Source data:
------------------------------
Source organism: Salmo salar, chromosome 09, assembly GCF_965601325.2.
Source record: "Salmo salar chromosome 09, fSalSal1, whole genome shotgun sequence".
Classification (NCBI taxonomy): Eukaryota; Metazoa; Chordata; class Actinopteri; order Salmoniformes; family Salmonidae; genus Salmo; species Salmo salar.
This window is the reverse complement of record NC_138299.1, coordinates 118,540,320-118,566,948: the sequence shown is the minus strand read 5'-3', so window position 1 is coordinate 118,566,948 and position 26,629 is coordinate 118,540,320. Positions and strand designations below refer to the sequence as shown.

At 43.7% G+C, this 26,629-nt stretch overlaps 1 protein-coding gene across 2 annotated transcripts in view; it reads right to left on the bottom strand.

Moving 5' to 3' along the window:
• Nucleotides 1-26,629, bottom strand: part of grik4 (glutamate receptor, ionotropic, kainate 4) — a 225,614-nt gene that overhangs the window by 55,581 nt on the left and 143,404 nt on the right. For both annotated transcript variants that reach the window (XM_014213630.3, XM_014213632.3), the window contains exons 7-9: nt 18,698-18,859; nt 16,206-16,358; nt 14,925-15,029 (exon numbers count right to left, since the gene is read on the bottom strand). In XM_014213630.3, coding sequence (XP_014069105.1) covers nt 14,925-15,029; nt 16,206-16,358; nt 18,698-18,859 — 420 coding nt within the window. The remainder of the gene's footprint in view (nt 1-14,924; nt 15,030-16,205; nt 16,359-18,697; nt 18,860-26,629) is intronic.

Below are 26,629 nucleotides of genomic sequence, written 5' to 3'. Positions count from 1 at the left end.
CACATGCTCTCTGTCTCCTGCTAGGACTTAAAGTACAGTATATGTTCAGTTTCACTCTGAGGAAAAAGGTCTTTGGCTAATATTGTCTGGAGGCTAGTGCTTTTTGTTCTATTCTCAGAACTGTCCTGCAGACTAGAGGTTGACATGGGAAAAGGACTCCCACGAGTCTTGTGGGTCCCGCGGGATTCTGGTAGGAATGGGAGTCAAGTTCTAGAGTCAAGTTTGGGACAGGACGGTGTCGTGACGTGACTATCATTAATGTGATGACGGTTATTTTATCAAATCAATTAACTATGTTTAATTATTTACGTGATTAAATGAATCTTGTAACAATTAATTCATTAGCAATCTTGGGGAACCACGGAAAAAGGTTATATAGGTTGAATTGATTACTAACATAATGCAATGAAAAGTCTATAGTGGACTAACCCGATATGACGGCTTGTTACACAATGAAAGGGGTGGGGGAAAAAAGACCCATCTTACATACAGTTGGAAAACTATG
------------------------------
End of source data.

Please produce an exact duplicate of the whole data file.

Source organism: Salmo salar, chromosome 09, assembly GCF_965601325.2.
Source record: "Salmo salar chromosome 09, fSalSal1, whole genome shotgun sequence".
Classification (NCBI taxonomy): Eukaryota; Metazoa; Chordata; class Actinopteri; order Salmoniformes; family Salmonidae; genus Salmo; species Salmo salar.
This window is the reverse complement of record NC_138299.1, coordinates 118,540,320-118,566,948: the sequence shown is the minus strand read 5'-3', so window position 1 is coordinate 118,566,948 and position 26,629 is coordinate 118,540,320. Positions and strand designations below refer to the sequence as shown.

At 43.7% G+C, this 26,629-nt stretch overlaps 1 protein-coding gene across 2 annotated transcripts in view; it reads right to left on the bottom strand.

Moving 5' to 3' along the window:
• Nucleotides 1-26,629, bottom strand: part of grik4 (glutamate receptor, ionotropic, kainate 4) — a 225,614-nt gene that overhangs the window by 55,581 nt on the left and 143,404 nt on the right. For both annotated transcript variants that reach the window (XM_014213630.3, XM_014213632.3), the window contains exons 7-9: nt 18,698-18,859; nt 16,206-16,358; nt 14,925-15,029 (exon numbers count right to left, since the gene is read on the bottom strand). In XM_014213630.3, coding sequence (XP_014069105.1) covers nt 14,925-15,029; nt 16,206-16,358; nt 18,698-18,859 — 420 coding nt within the window. The remainder of the gene's footprint in view (nt 1-14,924; nt 15,030-16,205; nt 16,359-18,697; nt 18,860-26,629) is intronic.

Below are 26,629 nucleotides of genomic sequence, written 5' to 3'. Positions count from 1 at the left end.
CACATGCTCTCTGTCTCCTGCTAGGACTTAAAGTACAGTATATGTTCAGTTTCACTCTGAGGAAAAAGGTCTTTGGCTAATATTGTCTGGAGGCTAGTGCTTTTTGTTCTATTCTCAGAACTGTCCTGCAGACTAGAGGTTGACATGGGAAAAGGACTCCCACGAGTCTTGTGGGTCCCGCGGGATTCTGGTAGGAATGGGAGTCAAGTTCTAGAGTCAAGTTTGGGACAGGACGGTGTCGTGACGTGACTATCATTAATGTGATGACGGTTATTTTATCAAATCAATTAACTATGTTTAATTATTTACGTGATTAAATGAATCTTGTAACAATTAATTCATTAGCAATCTTGGGGAACCACGGAAAAAGGTTATATAGGTTGAATTGATTACTAACATAATGCAATGAAAAGTCTATAGTGGACTAACCCGATATGACGGCTTGTTACACAATGAAAGGGGTGGGGGAAAAAAGACCCATCTTACATACAGTTGGAAAACTATG